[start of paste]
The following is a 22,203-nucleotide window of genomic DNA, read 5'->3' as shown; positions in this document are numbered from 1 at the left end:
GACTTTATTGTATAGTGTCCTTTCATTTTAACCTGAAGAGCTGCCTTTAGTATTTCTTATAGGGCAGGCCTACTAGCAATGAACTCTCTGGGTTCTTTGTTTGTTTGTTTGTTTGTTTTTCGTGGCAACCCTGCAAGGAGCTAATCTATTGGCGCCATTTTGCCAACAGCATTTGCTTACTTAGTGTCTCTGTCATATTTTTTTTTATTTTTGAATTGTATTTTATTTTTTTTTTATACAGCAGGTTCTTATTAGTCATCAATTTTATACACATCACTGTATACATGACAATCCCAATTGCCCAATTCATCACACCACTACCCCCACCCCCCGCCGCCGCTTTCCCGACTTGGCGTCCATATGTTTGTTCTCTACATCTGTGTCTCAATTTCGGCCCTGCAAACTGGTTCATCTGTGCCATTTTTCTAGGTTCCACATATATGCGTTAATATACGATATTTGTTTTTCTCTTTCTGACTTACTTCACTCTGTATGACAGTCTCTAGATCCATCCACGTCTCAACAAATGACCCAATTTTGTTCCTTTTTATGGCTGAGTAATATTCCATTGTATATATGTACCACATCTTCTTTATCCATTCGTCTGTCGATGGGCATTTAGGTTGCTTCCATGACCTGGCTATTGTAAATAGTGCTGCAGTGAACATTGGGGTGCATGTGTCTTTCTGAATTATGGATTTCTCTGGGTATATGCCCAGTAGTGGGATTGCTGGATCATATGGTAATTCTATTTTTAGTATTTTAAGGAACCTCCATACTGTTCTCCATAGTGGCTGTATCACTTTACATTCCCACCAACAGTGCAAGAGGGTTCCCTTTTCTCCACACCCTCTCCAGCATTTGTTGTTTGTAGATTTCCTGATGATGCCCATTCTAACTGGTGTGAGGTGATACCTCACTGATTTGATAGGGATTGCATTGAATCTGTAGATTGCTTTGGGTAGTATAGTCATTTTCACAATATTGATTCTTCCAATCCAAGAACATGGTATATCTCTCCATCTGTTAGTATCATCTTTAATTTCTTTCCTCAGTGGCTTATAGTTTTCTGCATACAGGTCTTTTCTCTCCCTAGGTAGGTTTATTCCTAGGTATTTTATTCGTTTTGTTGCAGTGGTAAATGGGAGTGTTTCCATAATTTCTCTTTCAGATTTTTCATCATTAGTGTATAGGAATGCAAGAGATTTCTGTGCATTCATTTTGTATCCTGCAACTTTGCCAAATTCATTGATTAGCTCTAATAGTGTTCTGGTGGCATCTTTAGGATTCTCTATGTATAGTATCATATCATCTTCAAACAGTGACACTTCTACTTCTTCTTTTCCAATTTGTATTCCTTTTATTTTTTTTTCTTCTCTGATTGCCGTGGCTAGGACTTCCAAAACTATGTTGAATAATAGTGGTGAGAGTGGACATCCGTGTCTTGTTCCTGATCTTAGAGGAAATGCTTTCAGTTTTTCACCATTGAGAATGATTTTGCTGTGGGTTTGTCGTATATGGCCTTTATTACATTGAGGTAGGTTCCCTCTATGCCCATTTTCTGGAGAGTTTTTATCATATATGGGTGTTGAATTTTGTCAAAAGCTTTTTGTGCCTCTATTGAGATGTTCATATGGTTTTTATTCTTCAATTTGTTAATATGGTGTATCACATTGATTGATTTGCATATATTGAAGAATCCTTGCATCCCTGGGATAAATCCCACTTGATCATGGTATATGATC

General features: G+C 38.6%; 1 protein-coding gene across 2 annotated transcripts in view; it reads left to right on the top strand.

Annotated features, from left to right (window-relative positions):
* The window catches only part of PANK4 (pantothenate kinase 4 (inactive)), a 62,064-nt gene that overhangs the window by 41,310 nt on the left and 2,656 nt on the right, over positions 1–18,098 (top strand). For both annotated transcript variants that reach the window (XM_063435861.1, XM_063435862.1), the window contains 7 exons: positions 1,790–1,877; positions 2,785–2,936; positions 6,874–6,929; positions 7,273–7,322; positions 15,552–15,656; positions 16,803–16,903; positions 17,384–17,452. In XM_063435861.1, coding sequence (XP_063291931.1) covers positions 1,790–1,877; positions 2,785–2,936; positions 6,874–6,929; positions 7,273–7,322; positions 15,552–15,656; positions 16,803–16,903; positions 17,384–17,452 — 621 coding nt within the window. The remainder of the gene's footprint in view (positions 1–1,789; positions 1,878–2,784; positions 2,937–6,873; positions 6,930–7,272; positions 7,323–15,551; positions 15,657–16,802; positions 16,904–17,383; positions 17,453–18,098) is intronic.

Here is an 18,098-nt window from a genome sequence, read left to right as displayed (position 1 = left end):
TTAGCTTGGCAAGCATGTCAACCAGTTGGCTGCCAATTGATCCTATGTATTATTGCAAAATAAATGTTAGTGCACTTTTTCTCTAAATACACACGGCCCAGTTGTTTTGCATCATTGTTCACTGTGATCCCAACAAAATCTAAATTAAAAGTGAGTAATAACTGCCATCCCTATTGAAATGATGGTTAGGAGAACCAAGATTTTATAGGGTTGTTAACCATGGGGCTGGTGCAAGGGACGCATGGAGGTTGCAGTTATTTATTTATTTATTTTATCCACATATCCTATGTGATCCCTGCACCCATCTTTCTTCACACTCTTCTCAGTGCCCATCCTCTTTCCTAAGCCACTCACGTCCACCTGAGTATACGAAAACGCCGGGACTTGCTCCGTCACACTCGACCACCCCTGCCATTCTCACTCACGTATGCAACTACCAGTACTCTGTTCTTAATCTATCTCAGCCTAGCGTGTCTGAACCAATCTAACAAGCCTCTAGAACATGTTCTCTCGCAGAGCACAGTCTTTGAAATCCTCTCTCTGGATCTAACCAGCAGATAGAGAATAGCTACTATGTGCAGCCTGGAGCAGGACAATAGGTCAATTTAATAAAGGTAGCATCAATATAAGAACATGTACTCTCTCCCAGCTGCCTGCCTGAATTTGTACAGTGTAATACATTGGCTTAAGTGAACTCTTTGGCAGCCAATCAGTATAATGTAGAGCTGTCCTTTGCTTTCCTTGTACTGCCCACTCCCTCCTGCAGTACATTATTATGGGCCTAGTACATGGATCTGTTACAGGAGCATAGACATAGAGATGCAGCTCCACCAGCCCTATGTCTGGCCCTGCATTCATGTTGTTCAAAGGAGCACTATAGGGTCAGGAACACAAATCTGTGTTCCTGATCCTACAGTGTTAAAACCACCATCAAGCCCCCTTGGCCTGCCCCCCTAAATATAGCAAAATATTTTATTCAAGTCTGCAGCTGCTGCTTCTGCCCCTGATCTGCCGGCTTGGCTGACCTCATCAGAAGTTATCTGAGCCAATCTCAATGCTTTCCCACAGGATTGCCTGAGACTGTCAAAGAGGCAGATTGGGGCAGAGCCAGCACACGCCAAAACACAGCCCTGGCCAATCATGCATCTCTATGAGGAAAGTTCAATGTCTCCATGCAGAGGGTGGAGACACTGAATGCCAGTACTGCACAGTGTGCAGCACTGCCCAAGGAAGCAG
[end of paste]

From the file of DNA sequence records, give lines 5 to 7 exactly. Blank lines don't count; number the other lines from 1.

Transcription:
* The window catches only part of PANK4 (pantothenate kinase 4 (inactive)), a 62,064-nt gene that overhangs the window by 41,310 nt on the left and 2,656 nt on the right, over positions 1–18,098 (top strand). For both annotated transcript variants that reach the window (XM_063435861.1, XM_063435862.1), the window contains 7 exons: positions 1,790–1,877; positions 2,785–2,936; positions 6,874–6,929; positions 7,273–7,322; positions 15,552–15,656; positions 16,803–16,903; positions 17,384–17,452. In XM_063435861.1, coding sequence (XP_063291931.1) covers positions 1,790–1,877; positions 2,785–2,936; positions 6,874–6,929; positions 7,273–7,322; positions 15,552–15,656; positions 16,803–16,903; positions 17,384–17,452 — 621 coding nt within the window. The remainder of the gene's footprint in view (positions 1–1,789; positions 1,878–2,784; positions 2,937–6,873; positions 6,930–7,272; positions 7,323–15,551; positions 15,657–16,802; positions 16,904–17,383; positions 17,453–18,098) is intronic.

Here is an 18,098-nt window from a genome sequence, read left to right as displayed (position 1 = left end):
TTAGCTTGGCAAGCATGTCAACCAGTTGGCTGCCAATTGATCCTATGTATTATTGCAAAATAAATGTTAGTGCACTTTTTCTCTAAATACACACGGCCCAGTTGTTTTGCATCATTGTTCACTGTGATCCCAACAAAATCTAAATTAAAAGTGAGTAATAACTGCCATCCCTATTGAAATGATGGTTAGGAGAACCAAGATTTTATAGGGTTGTTAACCATGGGGCTGGTGCAAGGGACGCATGGAGGTTGCAGTTATTTATTTATTTATTTTATCCACATATCCTATGTGATCCCTGCACCCATCTTTCTTCACACTCTTCTCAGTGCCCATCCTCTTTCCTAAGCCACTCACGTCCACCTGAGTATACGAAAACGCCGGGACTTGCTCCGTCACACTCGACCACCCCTGCCATTCTCACTCACGTATGCAACTACCAGTACTCTGTTCTTAATCTATCTCAGCCTAGCGTGTCTGAACCAATCTAACAAGCCTCTAGAACATGTTCTCTCGCAGAGCACAGTCTTTGAAATCCTCTCTCTGGATCTAACCAGCAGATAGAGAATAGCTACTATGTGCAGCCTGGAGCAGGACAATAGGTCAATTTAATAAAGGTAGCATCAATATAAGAACATGTACTCTCTCCCAGCTGCCTGCCTGAATTTGTACAGTGTAATACATTGGCTTAAGTGAACTCTTTGGCAGCCAATCAGTATAATGTAGAGCTGTCCTTTGCTTTCCTTGTACTGCCCACTCCCTCCTGCAGTACATTATTATGGGCCTAGTACATGGATCTGTTACAGGAGCATAGACATAGAGATGCAGCTCCACCAGCCCTATGTCTGGCCCTGCATTCATGTTGTTCAAAGGAGCACTATAGGGTCAGGAACACAAATCTGTGTTCCTGATCCTACAGTGTTAAAACCACCATCAAGCCCCCTTGGCCTGCCCCCCTAAATATAGCAAAATATTTTATTCAAGTCTGCAGCTGCTGCTTCTGCCCCTGATCTGCCGGCTTGGCTGACCTCATCAGAAGTTATCTGAGCCAATCTCAATGCTTTCCCACAGGATTGCCTGAGACTGTCAAAGAGGCAGATTGGGGCAGAGCCAGCACACGCCAAAACACAGCCCTGGCCAATCATGCATCTCTATGAGGAAAGTTCAATGTCTCCATGCAGAGGGTGGAGACACTGAATGCCAGTACTGCACAGTGTGCAGCACTGCCCAAGGAAGCAG